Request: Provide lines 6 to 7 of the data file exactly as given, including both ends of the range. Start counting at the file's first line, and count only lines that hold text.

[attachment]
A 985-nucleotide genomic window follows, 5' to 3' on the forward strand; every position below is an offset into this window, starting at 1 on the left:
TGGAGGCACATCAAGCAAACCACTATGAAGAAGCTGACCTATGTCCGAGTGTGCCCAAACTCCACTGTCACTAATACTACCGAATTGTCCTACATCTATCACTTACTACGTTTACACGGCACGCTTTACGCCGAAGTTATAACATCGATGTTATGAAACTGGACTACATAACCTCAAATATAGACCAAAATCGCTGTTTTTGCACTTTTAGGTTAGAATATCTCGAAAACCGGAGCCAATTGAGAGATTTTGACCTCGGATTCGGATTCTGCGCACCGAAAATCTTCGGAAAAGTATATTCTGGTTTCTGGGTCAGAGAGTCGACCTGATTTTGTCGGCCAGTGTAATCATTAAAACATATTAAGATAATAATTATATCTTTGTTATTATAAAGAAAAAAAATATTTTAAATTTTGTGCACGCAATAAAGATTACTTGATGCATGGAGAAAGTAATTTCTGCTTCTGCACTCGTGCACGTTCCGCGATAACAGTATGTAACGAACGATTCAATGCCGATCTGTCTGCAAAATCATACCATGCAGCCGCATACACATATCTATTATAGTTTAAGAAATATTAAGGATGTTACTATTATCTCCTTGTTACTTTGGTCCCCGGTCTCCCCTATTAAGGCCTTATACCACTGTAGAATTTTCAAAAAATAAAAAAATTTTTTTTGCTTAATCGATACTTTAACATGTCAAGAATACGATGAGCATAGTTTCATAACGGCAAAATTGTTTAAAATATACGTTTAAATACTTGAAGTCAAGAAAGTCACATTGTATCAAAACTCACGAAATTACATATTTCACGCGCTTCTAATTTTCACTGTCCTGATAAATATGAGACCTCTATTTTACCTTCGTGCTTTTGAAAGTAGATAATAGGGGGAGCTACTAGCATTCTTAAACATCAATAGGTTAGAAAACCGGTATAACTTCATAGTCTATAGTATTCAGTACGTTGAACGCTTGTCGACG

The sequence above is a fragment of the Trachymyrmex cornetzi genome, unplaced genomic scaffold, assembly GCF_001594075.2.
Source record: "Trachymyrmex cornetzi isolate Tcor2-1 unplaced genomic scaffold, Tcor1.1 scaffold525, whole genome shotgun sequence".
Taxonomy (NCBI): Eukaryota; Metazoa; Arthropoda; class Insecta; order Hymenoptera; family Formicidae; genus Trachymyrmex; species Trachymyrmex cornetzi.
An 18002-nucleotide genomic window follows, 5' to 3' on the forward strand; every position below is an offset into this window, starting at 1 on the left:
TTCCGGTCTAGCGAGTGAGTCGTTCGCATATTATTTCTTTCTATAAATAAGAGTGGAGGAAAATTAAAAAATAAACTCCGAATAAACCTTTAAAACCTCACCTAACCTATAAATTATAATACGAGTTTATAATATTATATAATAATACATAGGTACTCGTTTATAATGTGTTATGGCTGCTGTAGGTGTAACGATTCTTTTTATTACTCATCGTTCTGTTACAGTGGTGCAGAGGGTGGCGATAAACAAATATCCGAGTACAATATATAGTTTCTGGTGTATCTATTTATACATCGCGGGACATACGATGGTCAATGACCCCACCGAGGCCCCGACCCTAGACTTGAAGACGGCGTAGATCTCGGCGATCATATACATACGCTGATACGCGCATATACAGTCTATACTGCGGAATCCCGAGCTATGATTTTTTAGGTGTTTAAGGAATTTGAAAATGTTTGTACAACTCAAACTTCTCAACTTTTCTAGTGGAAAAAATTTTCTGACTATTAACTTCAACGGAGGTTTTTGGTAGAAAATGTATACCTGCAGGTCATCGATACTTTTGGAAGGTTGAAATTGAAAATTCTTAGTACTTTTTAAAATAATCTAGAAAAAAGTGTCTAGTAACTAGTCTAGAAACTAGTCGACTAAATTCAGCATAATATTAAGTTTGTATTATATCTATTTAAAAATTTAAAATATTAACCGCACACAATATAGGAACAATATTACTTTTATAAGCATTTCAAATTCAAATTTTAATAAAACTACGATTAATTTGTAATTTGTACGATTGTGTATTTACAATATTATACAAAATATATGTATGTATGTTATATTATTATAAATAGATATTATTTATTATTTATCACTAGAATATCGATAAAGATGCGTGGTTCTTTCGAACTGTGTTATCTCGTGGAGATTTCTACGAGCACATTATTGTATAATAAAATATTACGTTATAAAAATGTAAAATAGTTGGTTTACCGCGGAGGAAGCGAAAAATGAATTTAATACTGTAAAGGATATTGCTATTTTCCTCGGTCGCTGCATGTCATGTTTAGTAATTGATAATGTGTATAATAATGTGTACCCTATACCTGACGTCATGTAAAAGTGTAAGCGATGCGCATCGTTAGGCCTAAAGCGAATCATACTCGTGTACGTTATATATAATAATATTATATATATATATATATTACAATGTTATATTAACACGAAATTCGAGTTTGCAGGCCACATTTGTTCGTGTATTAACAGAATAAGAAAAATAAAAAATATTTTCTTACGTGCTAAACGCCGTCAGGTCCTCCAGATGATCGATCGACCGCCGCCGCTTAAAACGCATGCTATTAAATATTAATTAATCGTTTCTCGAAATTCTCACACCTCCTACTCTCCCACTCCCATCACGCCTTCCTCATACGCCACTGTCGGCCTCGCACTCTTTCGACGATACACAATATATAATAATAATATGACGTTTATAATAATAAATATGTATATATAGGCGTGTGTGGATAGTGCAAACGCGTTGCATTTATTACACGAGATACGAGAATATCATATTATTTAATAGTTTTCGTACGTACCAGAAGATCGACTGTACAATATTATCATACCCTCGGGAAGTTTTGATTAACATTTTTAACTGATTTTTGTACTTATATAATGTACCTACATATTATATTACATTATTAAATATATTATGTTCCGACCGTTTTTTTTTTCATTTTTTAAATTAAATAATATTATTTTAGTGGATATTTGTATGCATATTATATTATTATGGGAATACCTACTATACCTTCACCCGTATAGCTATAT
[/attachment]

An 18002-nucleotide genomic window follows, 5' to 3' on the forward strand; every position below is an offset into this window, starting at 1 on the left:
TTCCGGTCTAGCGAGTGAGTCGTTCGCATATTATTTCTTTCTATAAATAAGAGTGGAGGAAAATTAAAAAATAAACTCCGAATAAACCTTTAAAACCTCACCTAACCTATAAATTATAATACGAGTTTATAATATTATATAATAATACATAGGTACTCGTTTATAATGTGTTATGGCTGCTGTAGGTGTAACGATTCTTTTTATTACTCATCGTTCTGTTACAGTGGTGCAGAGGGTGGCGATAAACAAATATCCGAGTACAATATATAGTTTCTGGTGTATCTATTTATACATCGCGGGACATACGATGGTCAATGACCCCACCGAGGCCCCGACCCTAGACTTGAAGACGGCGTAGATCTCGGCGATCATATACATACGCTGATACGCGCATATACAGTCTATACTGCGGAATCCCGAGCTATGATTTTTTAGGTGTTTAAGGAATTTGAAAATGTTTGTACAACTCAAACTTCTCAACTTTTCTAGTGGAAAAAATTTTCTGACTATTAACTTCAACGGAGGTTTTTGGTAGAAAATGTATACCTGCAGGTCATCGATACTTTTGGAAGGTTGAAATTGAAAATTCTTAGTACTTTTTAAAATAATCTAGAAAAAAGTGTCTAGTAACTAGTCTAGAAACTAGTCGACTAAATTCAGCATAATATTAAGTTTGTATTATATCTATTTAAAAATTTAAAATATTAACCGCACACAATATAGGAACAATATTACTTTTATAAGCATTTCAAATTCAAATTTTAATAAAACTACGATTAATTTGTAATTTGTACGATTGTGTATTTACAATATTATACAAAATATATGTATGTATGTTATATTATTATAAATAGATATTATTTATTATTTATCACTAGAATATCGATAAAGATGCGTGGTTCTTTCGAACTGTGTTATCTCGTGGAGATTTCTACGAGCACATTATTGTATAATAAAATATTACGTTATAAAAATGTAAAATAGTTGGTTTACCGCGGAGGAAGCGAAAAATGAATTTAATACTGTAAAGGATATTGCTATTTTCCTCGGTCGCTGCATGTCATGTTTAGTAATTGATAATGTGTATAATAATGTGTACCCTATACCTGACGTCATGTAAAAGTGTAAGCGATGCGCATCGTTAGGCCTAAAGCGAATCATACTCGTGTACGTTATATATAATAATATTATATATATATATATATTACAATGTTATATTAACACGAAATTCGAGTTTGCAGGCCACATTTGTTCGTGTATTAACAGAATAAGAAAAATAAAAAATATTTTCTTACGTGCTAAACGCCGTCAGGTCCTCCAGATGATCGATCGACCGCCGCCGCTTAAAACGCATGCTATTAAATATTAATTAATCGTTTCTCGAAATTCTCACACCTCCTACTCTCCCACTCCCATCACGCCTTCCTCATACGCCACTGTCGGCCTCGCACTCTTTCGACGATACACAATATATAATAATAATATGACGTTTATAATAATAAATATGTATATATAGGCGTGTGTGGATAGTGCAAACGCGTTGCATTTATTACACGAGATACGAGAATATCATATTATTTAATAGTTTTCGTACGTACCAGAAGATCGACTGTACAATATTATCATACCCTCGGGAAGTTTTGATTAACATTTTTAACTGATTTTTGTACTTATATAATGTACCTACATATTATATTACATTATTAAATATATTATGTTCCGACCGTTTTTTTTTTCATTTTTTAAATTAAATAATATTATTTTAGTGGATATTTGTATGCATATTATATTATTATGGGAATACCTACTATACCTTCACCCGTATAGCTATAT